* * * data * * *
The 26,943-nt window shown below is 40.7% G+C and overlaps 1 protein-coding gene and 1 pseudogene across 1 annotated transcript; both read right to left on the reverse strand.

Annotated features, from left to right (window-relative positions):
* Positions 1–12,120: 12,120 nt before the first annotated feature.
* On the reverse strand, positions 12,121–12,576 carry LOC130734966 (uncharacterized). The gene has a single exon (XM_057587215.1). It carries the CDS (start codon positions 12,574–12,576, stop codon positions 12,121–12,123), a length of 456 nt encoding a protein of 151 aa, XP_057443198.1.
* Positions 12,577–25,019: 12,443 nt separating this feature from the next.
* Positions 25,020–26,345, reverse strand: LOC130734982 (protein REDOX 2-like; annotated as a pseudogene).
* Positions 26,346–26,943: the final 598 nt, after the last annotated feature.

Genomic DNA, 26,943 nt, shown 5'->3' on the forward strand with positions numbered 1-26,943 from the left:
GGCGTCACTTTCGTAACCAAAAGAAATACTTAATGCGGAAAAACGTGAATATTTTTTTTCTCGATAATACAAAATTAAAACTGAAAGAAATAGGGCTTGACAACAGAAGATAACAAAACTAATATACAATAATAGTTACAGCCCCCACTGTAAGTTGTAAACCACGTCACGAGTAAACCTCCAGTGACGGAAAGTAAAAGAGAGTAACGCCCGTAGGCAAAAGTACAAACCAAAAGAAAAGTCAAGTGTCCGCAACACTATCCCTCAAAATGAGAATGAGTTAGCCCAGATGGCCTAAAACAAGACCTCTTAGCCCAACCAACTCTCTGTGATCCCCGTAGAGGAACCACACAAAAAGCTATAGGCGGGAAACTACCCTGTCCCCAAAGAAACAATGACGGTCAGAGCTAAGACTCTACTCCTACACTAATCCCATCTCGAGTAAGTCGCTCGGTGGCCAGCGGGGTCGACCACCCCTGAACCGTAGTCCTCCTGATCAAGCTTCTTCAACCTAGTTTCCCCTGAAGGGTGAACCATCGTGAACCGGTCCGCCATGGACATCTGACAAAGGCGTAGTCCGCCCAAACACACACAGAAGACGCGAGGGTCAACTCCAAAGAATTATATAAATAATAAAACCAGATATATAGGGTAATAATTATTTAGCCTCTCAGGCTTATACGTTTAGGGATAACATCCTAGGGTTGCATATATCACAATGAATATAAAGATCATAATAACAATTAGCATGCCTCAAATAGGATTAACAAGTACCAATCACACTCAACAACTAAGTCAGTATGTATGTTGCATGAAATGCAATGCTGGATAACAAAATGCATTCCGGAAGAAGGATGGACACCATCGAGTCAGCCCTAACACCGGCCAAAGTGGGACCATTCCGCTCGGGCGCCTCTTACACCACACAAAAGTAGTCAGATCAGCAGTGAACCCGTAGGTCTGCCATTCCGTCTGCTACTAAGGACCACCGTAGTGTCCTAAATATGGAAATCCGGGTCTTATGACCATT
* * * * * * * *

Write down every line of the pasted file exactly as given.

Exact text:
The 26,943-nt window shown below is 40.7% G+C and overlaps 1 protein-coding gene and 1 pseudogene across 1 annotated transcript; both read right to left on the reverse strand.

Annotated features, from left to right (window-relative positions):
* Positions 1–12,120: 12,120 nt before the first annotated feature.
* On the reverse strand, positions 12,121–12,576 carry LOC130734966 (uncharacterized). The gene has a single exon (XM_057587215.1). It carries the CDS (start codon positions 12,574–12,576, stop codon positions 12,121–12,123), a length of 456 nt encoding a protein of 151 aa, XP_057443198.1.
* Positions 12,577–25,019: 12,443 nt separating this feature from the next.
* Positions 25,020–26,345, reverse strand: LOC130734982 (protein REDOX 2-like; annotated as a pseudogene).
* Positions 26,346–26,943: the final 598 nt, after the last annotated feature.

Genomic DNA, 26,943 nt, shown 5'->3' on the forward strand with positions numbered 1-26,943 from the left:
GGCGTCACTTTCGTAACCAAAAGAAATACTTAATGCGGAAAAACGTGAATATTTTTTTTCTCGATAATACAAAATTAAAACTGAAAGAAATAGGGCTTGACAACAGAAGATAACAAAACTAATATACAATAATAGTTACAGCCCCCACTGTAAGTTGTAAACCACGTCACGAGTAAACCTCCAGTGACGGAAAGTAAAAGAGAGTAACGCCCGTAGGCAAAAGTACAAACCAAAAGAAAAGTCAAGTGTCCGCAACACTATCCCTCAAAATGAGAATGAGTTAGCCCAGATGGCCTAAAACAAGACCTCTTAGCCCAACCAACTCTCTGTGATCCCCGTAGAGGAACCACACAAAAAGCTATAGGCGGGAAACTACCCTGTCCCCAAAGAAACAATGACGGTCAGAGCTAAGACTCTACTCCTACACTAATCCCATCTCGAGTAAGTCGCTCGGTGGCCAGCGGGGTCGACCACCCCTGAACCGTAGTCCTCCTGATCAAGCTTCTTCAACCTAGTTTCCCCTGAAGGGTGAACCATCGTGAACCGGTCCGCCATGGACATCTGACAAAGGCGTAGTCCGCCCAAACACACACAGAAGACGCGAGGGTCAACTCCAAAGAATTATATAAATAATAAAACCAGATATATAGGGTAATAATTATTTAGCCTCTCAGGCTTATACGTTTAGGGATAACATCCTAGGGTTGCATATATCACAATGAATATAAAGATCATAATAACAATTAGCATGCCTCAAATAGGATTAACAAGTACCAATCACACTCAACAACTAAGTCAGTATGTATGTTGCATGAAATGCAATGCTGGATAACAAAATGCATTCCGGAAGAAGGATGGACACCATCGAGTCAGCCCTAACACCGGCCAAAGTGGGACCATTCCGCTCGGGCGCCTCTTACACCACACAAAAGTAGTCAGATCAGCAGTGAACCCGTAGGTCTGCCATTCCGTCTGCTACTAAGGACCACCGTAGTGTCCTAAATATGGAAATCCGGGTCTTATGACCATT